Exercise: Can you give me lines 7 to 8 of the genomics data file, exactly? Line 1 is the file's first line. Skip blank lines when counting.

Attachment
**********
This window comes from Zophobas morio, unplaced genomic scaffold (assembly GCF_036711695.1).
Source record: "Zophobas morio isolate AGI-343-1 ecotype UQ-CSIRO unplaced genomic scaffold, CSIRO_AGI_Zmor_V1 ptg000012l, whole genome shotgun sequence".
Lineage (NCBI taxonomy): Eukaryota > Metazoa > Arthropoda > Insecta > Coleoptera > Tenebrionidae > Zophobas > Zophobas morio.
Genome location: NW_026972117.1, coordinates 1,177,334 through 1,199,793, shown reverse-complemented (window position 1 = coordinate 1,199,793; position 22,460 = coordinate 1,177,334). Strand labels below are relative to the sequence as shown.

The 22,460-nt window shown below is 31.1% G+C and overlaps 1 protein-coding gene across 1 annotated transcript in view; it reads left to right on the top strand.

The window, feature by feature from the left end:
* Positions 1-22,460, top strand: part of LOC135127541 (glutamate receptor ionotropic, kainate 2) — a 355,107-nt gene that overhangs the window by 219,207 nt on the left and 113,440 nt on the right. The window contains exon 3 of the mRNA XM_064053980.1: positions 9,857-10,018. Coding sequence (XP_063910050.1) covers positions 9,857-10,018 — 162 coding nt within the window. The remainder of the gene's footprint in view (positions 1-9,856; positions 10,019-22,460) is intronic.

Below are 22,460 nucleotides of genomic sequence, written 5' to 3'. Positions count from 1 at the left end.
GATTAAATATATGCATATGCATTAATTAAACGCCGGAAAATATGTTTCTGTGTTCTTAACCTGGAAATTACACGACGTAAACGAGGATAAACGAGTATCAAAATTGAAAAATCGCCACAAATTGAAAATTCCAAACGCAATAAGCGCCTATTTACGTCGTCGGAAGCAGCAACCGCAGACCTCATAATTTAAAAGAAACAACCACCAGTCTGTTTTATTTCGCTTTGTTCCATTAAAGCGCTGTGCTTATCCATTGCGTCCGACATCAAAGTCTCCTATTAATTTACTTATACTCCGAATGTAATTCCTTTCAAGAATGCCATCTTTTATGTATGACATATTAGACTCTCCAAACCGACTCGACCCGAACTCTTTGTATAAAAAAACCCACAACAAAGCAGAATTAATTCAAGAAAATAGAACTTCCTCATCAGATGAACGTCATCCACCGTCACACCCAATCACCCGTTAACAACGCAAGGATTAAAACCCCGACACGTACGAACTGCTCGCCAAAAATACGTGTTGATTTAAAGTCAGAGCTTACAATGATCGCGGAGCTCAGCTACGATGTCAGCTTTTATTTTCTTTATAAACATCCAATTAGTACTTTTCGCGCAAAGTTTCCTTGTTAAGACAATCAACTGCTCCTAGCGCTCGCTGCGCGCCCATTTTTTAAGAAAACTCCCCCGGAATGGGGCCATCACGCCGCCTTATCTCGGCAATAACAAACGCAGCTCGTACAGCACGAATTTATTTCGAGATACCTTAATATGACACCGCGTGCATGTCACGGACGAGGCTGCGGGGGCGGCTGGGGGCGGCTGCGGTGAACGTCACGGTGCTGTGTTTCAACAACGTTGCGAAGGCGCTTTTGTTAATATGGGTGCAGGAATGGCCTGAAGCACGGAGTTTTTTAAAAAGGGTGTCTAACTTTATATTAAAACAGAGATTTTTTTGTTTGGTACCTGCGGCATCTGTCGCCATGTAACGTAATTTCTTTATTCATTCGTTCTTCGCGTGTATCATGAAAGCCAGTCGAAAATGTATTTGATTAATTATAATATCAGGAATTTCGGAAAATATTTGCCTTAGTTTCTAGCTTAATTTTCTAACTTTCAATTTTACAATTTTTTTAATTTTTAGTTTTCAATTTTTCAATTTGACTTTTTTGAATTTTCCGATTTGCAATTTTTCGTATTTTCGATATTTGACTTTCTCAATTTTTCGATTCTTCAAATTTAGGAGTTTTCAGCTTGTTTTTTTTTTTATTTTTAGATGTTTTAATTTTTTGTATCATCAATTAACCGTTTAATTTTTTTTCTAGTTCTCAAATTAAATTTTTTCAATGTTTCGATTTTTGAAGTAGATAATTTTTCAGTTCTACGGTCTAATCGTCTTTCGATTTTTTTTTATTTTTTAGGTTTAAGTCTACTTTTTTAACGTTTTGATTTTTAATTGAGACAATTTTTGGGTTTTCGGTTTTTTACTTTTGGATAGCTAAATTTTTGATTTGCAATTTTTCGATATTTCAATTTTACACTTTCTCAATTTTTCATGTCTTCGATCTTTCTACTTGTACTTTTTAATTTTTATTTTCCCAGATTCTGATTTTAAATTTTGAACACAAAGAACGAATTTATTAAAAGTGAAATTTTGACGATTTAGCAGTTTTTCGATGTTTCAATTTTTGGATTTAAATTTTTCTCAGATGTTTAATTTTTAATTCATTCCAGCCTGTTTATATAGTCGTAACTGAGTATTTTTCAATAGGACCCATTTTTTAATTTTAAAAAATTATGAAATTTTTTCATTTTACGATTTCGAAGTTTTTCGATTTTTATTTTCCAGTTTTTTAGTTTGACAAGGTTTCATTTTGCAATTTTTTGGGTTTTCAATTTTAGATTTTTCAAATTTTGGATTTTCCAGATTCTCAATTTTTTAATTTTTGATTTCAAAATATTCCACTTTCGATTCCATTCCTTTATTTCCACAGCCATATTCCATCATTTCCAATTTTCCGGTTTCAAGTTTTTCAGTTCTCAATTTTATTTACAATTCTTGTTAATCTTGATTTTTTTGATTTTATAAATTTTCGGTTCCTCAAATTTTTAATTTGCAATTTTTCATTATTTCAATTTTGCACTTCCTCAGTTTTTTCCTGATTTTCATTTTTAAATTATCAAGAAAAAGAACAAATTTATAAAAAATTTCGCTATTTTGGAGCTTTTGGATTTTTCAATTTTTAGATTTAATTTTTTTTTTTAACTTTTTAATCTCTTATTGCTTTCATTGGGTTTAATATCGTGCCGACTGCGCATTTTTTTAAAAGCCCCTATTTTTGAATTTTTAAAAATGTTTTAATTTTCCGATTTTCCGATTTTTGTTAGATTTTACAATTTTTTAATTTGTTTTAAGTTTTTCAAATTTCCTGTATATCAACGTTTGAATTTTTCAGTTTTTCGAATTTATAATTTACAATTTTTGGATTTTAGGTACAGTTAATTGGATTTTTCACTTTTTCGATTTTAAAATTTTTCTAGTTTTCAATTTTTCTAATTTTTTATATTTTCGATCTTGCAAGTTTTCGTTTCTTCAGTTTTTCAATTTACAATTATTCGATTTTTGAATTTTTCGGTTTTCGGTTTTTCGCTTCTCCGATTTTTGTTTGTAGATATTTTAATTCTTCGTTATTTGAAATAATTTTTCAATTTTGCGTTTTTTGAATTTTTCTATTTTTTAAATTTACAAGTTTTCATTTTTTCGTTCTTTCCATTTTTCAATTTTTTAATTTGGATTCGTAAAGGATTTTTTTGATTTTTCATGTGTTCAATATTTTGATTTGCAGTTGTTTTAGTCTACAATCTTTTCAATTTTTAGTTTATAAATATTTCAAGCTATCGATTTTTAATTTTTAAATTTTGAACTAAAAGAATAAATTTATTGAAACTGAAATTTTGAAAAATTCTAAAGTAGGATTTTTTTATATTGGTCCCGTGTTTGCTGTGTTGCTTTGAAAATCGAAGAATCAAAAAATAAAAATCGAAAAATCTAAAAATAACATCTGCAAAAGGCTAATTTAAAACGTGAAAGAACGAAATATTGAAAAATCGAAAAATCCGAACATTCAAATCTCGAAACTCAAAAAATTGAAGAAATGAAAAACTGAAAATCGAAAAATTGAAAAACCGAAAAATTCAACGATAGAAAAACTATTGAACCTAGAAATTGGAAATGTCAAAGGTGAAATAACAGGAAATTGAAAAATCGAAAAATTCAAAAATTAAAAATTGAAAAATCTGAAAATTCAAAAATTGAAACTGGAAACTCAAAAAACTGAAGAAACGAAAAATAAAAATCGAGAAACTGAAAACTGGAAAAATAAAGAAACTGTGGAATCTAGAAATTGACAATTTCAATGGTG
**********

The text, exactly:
* Positions 1-22,460, top strand: part of LOC135127541 (glutamate receptor ionotropic, kainate 2) — a 355,107-nt gene that overhangs the window by 219,207 nt on the left and 113,440 nt on the right. The window contains exon 3 of the mRNA XM_064053980.1: positions 9,857-10,018. Coding sequence (XP_063910050.1) covers positions 9,857-10,018 — 162 coding nt within the window. The remainder of the gene's footprint in view (positions 1-9,856; positions 10,019-22,460) is intronic.

Below are 22,460 nucleotides of genomic sequence, written 5' to 3'. Positions count from 1 at the left end.